Family, Social, Cultural, and Religious Influences on Child Health Promotion

Family, Social, Cultural, and Religious Influences on Child Health Promotion

  • Family Systems Theory
    • A change in any part of a family system affects all other parts of the family
  • Family Stress Theory
    • Stress is an inevitable part of family life and any event can be stressful on the family
  • Developmental Theory 
    • Families develop and change over time in similar and consistent ways
Assumptions Strengths Limitations Applications
Family Systems Theory
  • A change in any one part of a family system affects all other parts of the family system (circular causality).
  • Family systems are characterized by periods of rapid growth and change and periods of relative stability.
  • Both too little change and too much change are dysfunctional for the family system; therefore, a balance between morphogenesis (change) and morphostasis (no change) is necessary.
  • Family systems can initiate change, as well as react to it.
  • Applicable for family in normal everyday life, as well as for family dysfunction and pathology.
  • Useful for families of varying structure and various stages of life cycle.
  • More difficult to determine cause-and-effect relationships because of circular causality.
  • Mate selection, courtship processes, family communication, boundary maintenance, power and control within family, parent-child relationships, adolescent pregnancy, and parenthood.
Family Stress Theory
  • Stress is an inevitable part of family life, and any event, even if positive, can be stressful for the family.
  • Family encounters both normative expected stressors and unexpected situational stressors over life cycle.
  • Stress has a cumulative effect on family.
  • Families cope with and respond to stressors with a wide range of responses and effectiveness.
  • Potential to explain and predict family behavior in response to stressors and to develop effective interventions to promote family adaptation.
  • Focuses on positive contribution of resources, coping, and social support to adaptive outcomes.
  • Can be used by many disciplines in health field.
  • Relationships between all variables in framework not yet adequately described. Not yet known if certain combinations of resources and coping strategies are applicable to all stressful events.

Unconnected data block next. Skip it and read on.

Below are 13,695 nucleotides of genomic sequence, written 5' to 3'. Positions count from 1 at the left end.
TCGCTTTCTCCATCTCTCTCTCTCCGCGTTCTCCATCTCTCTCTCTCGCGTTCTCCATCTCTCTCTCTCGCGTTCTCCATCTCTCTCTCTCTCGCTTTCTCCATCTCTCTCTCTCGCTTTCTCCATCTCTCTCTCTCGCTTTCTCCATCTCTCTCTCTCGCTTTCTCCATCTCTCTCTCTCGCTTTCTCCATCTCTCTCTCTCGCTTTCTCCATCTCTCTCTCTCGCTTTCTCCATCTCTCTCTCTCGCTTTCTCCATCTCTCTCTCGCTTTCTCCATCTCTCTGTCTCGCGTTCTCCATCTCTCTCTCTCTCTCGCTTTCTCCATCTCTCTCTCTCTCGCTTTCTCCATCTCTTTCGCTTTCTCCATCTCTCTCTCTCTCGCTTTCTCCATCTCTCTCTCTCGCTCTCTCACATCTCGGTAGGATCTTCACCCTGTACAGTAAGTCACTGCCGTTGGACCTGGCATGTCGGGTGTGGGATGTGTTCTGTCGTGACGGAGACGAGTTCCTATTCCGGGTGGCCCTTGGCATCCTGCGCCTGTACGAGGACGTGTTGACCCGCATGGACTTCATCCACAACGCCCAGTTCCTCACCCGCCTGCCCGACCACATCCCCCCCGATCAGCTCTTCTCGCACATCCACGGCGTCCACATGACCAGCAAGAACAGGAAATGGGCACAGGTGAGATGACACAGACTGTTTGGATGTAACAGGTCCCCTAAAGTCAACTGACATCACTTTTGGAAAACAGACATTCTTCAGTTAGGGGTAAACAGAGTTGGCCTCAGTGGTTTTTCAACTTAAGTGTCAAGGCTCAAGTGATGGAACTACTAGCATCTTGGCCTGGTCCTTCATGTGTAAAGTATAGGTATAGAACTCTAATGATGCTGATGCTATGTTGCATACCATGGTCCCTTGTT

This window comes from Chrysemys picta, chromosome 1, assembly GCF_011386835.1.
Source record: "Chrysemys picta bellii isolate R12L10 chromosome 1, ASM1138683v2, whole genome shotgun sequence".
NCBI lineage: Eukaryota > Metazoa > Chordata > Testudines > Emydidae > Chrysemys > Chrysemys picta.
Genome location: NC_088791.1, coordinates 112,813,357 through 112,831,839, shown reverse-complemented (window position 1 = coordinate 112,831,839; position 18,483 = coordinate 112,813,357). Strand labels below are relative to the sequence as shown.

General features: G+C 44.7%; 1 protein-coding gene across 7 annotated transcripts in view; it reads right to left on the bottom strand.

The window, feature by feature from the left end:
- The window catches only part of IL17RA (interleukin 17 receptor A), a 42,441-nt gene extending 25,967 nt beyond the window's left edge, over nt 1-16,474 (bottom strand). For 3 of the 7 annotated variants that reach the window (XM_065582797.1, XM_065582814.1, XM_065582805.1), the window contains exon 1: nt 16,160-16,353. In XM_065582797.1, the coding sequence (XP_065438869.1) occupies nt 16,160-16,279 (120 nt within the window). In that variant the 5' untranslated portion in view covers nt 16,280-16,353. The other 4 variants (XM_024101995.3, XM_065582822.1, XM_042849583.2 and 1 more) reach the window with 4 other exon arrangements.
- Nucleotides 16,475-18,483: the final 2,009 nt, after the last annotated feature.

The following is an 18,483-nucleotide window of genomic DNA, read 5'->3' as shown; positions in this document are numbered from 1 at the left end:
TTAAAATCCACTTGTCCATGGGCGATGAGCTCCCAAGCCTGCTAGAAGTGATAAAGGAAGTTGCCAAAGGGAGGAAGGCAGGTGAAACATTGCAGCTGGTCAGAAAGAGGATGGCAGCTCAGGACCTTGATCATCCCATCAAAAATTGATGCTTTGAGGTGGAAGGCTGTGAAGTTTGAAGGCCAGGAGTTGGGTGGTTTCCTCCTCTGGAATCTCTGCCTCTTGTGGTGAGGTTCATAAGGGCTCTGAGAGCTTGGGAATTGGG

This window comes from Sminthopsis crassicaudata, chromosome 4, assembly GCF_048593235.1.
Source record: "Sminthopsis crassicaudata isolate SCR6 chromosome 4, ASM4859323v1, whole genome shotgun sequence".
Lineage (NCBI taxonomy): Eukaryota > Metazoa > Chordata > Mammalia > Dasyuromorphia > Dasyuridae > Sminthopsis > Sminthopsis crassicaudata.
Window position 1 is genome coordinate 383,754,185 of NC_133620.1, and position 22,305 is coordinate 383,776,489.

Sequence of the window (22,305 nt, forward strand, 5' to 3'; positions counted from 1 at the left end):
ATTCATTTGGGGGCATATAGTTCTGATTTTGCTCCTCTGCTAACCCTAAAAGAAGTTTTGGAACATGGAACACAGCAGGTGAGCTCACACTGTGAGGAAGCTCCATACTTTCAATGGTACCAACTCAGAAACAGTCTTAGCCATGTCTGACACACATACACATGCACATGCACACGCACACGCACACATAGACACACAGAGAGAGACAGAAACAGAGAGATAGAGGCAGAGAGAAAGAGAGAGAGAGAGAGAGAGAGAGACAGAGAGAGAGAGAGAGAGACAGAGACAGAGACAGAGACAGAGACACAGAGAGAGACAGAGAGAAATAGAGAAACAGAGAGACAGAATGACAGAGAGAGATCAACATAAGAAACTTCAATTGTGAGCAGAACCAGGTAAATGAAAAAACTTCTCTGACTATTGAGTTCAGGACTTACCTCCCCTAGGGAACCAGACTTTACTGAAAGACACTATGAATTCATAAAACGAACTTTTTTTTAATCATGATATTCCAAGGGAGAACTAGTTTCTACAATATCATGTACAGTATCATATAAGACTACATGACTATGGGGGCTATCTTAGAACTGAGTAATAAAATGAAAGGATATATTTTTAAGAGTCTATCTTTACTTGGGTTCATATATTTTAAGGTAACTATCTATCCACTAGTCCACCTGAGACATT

• Transition to parenthood and other normative transitions, single-parent families, families experiencing work-related stressors (dual-earner family, unemployment), acute or chronic childhood illness or disability, infertility, death of a child, divorce, and adolescent pregnancy and parenthood.
Developmental Theory
  • Families develop and change over time in similar and consistent ways.
  • Family and its members must perform certain time-specific tasks set by themselves and by people in the broader society.
  • Family role performance at one stage of family life cycle influences family’s behavioral options at next stage.
  • Family tends to be in stage of disequilibrium when entering a new life cycle stage and strives toward homeostasis within stages.
  • Provides a dynamic, rather than static, view of family.
  • Addresses both changes within family and changes in family as a social system over its life history.
  • Anticipates potential stressors that normally accompany transitions to various stages and when problems may peak because of lack of resources.
  • Traditional model more easily applied to two-parent families with children. 
  • Use of age of oldest child and marital duration as marker of stage transition sometimes problematic (e.g., in stepfamilies, single-parent families).
  • Anticipatory guidance, educational strategies, and developing or strengthening family resources for management of transition to parenthood; family adjustment to children entering school, becoming adolescents, leaving home; management of “empty nest” years and retirement.

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